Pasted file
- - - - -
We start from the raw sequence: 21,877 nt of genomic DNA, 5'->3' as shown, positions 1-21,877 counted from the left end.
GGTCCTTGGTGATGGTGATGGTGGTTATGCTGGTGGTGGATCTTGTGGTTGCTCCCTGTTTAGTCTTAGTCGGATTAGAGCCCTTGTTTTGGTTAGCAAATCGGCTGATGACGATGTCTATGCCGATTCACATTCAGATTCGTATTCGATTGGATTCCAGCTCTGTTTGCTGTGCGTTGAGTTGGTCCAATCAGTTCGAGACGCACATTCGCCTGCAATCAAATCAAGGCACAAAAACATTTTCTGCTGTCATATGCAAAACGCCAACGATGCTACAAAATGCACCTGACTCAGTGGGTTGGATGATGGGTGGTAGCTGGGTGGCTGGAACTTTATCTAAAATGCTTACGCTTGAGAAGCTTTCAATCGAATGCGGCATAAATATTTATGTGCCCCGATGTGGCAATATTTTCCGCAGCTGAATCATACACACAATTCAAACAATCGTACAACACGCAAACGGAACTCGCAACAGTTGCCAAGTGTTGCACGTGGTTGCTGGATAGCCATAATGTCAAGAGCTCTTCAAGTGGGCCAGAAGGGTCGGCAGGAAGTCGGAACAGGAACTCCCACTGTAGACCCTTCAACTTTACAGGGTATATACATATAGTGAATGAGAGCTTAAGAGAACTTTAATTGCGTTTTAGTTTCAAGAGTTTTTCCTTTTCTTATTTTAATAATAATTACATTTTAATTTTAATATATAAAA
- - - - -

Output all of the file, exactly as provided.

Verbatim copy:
We start from the raw sequence: 21,877 nt of genomic DNA, 5'->3' as shown, positions 1-21,877 counted from the left end.
GGTCCTTGGTGATGGTGATGGTGGTTATGCTGGTGGTGGATCTTGTGGTTGCTCCCTGTTTAGTCTTAGTCGGATTAGAGCCCTTGTTTTGGTTAGCAAATCGGCTGATGACGATGTCTATGCCGATTCACATTCAGATTCGTATTCGATTGGATTCCAGCTCTGTTTGCTGTGCGTTGAGTTGGTCCAATCAGTTCGAGACGCACATTCGCCTGCAATCAAATCAAGGCACAAAAACATTTTCTGCTGTCATATGCAAAACGCCAACGATGCTACAAAATGCACCTGACTCAGTGGGTTGGATGATGGGTGGTAGCTGGGTGGCTGGAACTTTATCTAAAATGCTTACGCTTGAGAAGCTTTCAATCGAATGCGGCATAAATATTTATGTGCCCCGATGTGGCAATATTTTCCGCAGCTGAATCATACACACAATTCAAACAATCGTACAACACGCAAACGGAACTCGCAACAGTTGCCAAGTGTTGCACGTGGTTGCTGGATAGCCATAATGTCAAGAGCTCTTCAAGTGGGCCAGAAGGGTCGGCAGGAAGTCGGAACAGGAACTCCCACTGTAGACCCTTCAACTTTACAGGGTATATACATATAGTGAATGAGAGCTTAAGAGAACTTTAATTGCGTTTTAGTTTCAAGAGTTTTTCCTTTTCTTATTTTAATAATAATTACATTTTAATTTTAATATATAAAA